By Bob Gibson and Carole Bender
Preface by Allan Shaw - Epilogue by Peter Yarrow
with help from his friends:
Pete Seeger, Joan Baez, Shel Silverstein, Tom Paxton, Peter Yarrow, Noel Paul Stookey, Glenn Yarbrough, Hamilton Camp, Gordon Lightfoot, Roger McGuinn, Studs Terkel, George Carlin, Ed McCurdy, Josh White Jr., Michael Smith, Bryan Bowers, Susan Gibson Hartnett, Meridian Green, Jim Gibson, Rose Garden And Many More!
In 1953 a young man named Bob Gibson, inspired by a meeting with Pete Seeger, left behind a successful job to hit the road collecting folk songs. When he emerged two years later, banjo in hand, ready to share what he'd found, he created an electricity the world of folk music had never seen. His arrangements, songwriting and musical innovations took his audiences by storm, lighting the fire that led to the full-blown folk revival of the late '50s to mid-'60s. He introduced Joan Baez in 1959, Judy Collins in 1960, and the album Gibson & Camp at the Gate of Horn in 1961, created musical history.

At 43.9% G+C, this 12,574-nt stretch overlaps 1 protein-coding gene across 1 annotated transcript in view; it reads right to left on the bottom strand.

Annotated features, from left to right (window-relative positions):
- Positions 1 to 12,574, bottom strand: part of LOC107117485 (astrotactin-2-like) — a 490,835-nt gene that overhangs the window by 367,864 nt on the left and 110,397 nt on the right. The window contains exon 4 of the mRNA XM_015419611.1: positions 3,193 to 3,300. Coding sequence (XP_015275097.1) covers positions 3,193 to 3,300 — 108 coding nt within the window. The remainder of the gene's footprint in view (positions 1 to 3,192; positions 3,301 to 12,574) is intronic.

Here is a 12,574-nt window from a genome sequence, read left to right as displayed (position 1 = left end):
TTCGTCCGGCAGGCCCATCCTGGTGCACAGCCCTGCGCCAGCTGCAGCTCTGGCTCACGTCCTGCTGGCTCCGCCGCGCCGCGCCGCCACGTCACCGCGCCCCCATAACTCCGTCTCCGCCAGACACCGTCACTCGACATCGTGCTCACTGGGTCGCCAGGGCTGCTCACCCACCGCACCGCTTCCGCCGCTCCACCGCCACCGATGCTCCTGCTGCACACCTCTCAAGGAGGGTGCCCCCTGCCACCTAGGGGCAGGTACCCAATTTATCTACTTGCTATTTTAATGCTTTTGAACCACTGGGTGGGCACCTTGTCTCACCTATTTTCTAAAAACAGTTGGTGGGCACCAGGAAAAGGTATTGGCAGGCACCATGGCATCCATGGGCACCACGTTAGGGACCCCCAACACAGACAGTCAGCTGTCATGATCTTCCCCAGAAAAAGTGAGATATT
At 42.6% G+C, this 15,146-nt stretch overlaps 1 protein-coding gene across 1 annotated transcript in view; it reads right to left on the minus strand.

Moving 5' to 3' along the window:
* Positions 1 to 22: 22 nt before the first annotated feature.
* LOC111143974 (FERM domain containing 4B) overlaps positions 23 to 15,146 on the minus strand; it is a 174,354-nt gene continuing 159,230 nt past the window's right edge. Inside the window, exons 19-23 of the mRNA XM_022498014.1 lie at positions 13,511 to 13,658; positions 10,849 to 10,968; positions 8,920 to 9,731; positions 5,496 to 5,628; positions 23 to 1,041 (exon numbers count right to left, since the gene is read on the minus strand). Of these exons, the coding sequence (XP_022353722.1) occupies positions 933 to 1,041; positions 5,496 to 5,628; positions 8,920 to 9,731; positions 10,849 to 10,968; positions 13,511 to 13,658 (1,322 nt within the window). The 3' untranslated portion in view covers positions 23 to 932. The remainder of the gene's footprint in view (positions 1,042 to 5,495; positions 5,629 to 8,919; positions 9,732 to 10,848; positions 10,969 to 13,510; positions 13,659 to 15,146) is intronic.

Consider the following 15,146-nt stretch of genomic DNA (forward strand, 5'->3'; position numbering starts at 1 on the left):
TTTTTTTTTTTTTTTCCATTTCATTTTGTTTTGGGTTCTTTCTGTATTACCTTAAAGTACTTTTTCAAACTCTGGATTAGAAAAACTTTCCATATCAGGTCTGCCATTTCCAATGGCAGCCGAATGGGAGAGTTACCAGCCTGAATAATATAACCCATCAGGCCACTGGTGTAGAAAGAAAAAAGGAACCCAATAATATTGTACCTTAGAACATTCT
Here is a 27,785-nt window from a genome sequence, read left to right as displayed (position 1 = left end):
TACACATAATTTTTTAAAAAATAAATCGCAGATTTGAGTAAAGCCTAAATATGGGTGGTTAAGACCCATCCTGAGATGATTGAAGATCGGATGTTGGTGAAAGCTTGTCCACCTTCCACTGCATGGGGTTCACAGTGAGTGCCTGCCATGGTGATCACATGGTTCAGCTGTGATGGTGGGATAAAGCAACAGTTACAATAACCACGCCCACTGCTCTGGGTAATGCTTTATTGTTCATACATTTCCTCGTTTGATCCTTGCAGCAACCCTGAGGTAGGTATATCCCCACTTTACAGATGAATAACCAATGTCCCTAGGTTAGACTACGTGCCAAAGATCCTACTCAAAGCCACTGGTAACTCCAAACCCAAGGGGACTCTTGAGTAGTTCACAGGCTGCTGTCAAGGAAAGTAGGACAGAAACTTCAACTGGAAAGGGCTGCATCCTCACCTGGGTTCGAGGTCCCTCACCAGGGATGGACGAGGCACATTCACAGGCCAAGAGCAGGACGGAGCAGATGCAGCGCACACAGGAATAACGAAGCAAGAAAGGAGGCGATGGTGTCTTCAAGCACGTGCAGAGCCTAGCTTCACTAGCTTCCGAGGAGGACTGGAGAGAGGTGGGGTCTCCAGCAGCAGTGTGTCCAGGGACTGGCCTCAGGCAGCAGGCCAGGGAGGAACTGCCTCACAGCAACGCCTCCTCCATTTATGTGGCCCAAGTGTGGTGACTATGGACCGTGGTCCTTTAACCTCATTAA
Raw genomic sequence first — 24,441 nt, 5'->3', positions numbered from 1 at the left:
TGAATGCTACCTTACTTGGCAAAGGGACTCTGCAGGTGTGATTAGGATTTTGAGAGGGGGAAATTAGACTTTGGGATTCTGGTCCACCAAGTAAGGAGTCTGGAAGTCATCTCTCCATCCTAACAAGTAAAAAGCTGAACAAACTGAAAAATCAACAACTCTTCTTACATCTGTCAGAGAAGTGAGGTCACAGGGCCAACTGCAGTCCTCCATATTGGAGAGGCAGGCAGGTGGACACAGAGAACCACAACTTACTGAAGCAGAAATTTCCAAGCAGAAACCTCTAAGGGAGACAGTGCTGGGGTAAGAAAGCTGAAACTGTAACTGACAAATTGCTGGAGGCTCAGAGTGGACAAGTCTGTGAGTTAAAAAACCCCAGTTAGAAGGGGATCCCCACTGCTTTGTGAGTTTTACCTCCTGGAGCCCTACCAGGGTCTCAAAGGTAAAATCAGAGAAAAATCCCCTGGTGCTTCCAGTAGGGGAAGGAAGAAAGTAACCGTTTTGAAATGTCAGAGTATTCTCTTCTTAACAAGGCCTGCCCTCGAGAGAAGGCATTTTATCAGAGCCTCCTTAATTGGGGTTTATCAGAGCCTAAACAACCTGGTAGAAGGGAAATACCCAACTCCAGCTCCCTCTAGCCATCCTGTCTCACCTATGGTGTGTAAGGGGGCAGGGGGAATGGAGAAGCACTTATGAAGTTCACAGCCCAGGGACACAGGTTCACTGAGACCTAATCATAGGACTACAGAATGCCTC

Bob co-wrote Abilene, Well, Well, Well and You Can Tell the World. His songs have been recorded by Peter, Paul & Mary, Simon & Garfunkel, the Byrds, the Smothers Brothers, the Kingston Trio and countless others. He is credited as being an influence on most of the performers that came out of the folk revival era, and that impact is still felt in most of today's popular music. He should have been folk music's biggest star, yet his name and story are sadly unknown by most. Out of personal frustration at the lack of information about him. I approached Bob Gibson in the last year of his life with an offer to help him tell his story.
In 1974 when doing publicity for my father's album Funky in the Country, I was fortunate to have mentors at the Old Town School explaining how to do it. Hamilton Camp helped too, giving me an earful one day at the cafe under the El tracks, when I showed him my first draft of the bio. He jumped up out of the booth, so frustrated that he was hopping up and down and hollering, "You just don't get it! Your father was not an influence! He invented folk music!"
I'm so glad to hear my dad's voice again, and I do hear it. Carole has done such a fabulous job of capturing his speech. He sounds like he's well again. Carole's offer was what he wanted and needed. Carole has not only gotten his story, she got his cadence. And I think he knew she would.